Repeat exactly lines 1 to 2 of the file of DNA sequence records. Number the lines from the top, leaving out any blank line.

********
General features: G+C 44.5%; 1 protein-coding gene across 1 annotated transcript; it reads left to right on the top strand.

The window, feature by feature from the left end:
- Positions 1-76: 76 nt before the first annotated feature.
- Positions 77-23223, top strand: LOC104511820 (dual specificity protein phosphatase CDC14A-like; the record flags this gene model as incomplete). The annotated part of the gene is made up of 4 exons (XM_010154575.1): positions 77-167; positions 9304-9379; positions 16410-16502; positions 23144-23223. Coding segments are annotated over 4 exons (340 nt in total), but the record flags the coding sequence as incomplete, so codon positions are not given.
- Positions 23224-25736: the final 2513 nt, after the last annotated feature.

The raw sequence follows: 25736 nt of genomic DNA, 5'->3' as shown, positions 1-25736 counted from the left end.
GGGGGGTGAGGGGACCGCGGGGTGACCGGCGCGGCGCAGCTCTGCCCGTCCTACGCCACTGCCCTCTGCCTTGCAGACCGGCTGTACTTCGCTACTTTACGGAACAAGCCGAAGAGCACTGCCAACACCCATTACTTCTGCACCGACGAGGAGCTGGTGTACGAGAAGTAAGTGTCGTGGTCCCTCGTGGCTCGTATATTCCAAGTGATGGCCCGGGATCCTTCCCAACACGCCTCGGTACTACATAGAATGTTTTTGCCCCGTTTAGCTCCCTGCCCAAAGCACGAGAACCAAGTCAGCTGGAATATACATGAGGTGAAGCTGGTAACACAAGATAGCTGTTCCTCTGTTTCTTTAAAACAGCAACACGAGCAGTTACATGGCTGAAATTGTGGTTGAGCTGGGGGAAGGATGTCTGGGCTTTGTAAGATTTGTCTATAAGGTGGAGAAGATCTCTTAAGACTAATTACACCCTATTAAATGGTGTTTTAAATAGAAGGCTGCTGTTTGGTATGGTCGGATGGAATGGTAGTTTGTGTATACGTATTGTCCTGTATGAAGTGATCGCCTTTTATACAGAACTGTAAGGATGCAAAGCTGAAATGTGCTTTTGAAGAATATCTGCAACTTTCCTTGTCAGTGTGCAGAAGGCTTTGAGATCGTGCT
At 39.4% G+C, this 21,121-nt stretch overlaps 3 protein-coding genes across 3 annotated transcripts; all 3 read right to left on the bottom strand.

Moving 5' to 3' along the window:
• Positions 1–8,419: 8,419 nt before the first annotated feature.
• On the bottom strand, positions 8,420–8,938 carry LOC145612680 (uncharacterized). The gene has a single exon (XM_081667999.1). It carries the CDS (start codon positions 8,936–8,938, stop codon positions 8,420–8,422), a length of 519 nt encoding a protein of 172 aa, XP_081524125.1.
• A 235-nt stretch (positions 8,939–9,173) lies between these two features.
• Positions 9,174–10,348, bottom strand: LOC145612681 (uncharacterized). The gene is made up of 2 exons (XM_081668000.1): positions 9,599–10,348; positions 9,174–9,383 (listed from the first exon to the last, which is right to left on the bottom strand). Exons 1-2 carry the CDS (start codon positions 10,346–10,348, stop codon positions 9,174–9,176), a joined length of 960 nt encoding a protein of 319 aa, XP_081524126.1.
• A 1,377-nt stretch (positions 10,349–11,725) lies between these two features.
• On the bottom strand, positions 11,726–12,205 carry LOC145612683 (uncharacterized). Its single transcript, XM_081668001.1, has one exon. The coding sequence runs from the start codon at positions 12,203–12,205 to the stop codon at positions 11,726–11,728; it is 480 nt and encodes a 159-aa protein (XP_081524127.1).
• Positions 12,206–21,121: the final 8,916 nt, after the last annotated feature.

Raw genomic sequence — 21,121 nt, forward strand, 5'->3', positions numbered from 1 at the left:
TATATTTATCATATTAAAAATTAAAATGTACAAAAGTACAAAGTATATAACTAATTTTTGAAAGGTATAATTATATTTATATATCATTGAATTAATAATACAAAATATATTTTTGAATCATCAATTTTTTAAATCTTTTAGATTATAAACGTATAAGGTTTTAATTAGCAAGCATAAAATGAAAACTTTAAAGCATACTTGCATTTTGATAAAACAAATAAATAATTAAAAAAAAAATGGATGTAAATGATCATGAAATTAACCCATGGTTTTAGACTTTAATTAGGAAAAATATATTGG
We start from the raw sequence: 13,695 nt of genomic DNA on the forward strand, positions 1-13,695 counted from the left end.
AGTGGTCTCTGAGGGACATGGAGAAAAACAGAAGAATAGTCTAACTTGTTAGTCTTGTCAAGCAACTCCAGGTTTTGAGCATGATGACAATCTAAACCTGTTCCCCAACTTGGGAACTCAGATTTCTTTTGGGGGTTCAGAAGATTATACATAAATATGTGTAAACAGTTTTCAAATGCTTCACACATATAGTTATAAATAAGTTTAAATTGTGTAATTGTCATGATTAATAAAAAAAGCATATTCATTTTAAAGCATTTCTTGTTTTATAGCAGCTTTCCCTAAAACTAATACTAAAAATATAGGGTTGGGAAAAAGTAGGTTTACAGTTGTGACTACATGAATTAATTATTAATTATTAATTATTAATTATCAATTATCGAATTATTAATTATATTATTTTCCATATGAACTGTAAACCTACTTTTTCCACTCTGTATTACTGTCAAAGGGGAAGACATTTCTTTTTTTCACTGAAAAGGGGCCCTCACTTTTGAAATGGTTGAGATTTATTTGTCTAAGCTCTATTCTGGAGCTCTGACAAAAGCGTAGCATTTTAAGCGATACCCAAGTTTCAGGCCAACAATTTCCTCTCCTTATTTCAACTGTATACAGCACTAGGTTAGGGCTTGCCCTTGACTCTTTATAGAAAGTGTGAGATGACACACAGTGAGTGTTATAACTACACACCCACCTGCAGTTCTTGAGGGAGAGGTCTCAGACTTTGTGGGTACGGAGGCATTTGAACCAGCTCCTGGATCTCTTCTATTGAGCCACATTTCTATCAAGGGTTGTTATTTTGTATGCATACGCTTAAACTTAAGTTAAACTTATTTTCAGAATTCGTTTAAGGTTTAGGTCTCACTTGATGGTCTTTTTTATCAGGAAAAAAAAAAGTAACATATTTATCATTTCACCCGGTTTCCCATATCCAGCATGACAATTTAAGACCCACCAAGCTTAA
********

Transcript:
General features: G+C 44.5%; 1 protein-coding gene across 1 annotated transcript; it reads left to right on the top strand.

The window, feature by feature from the left end: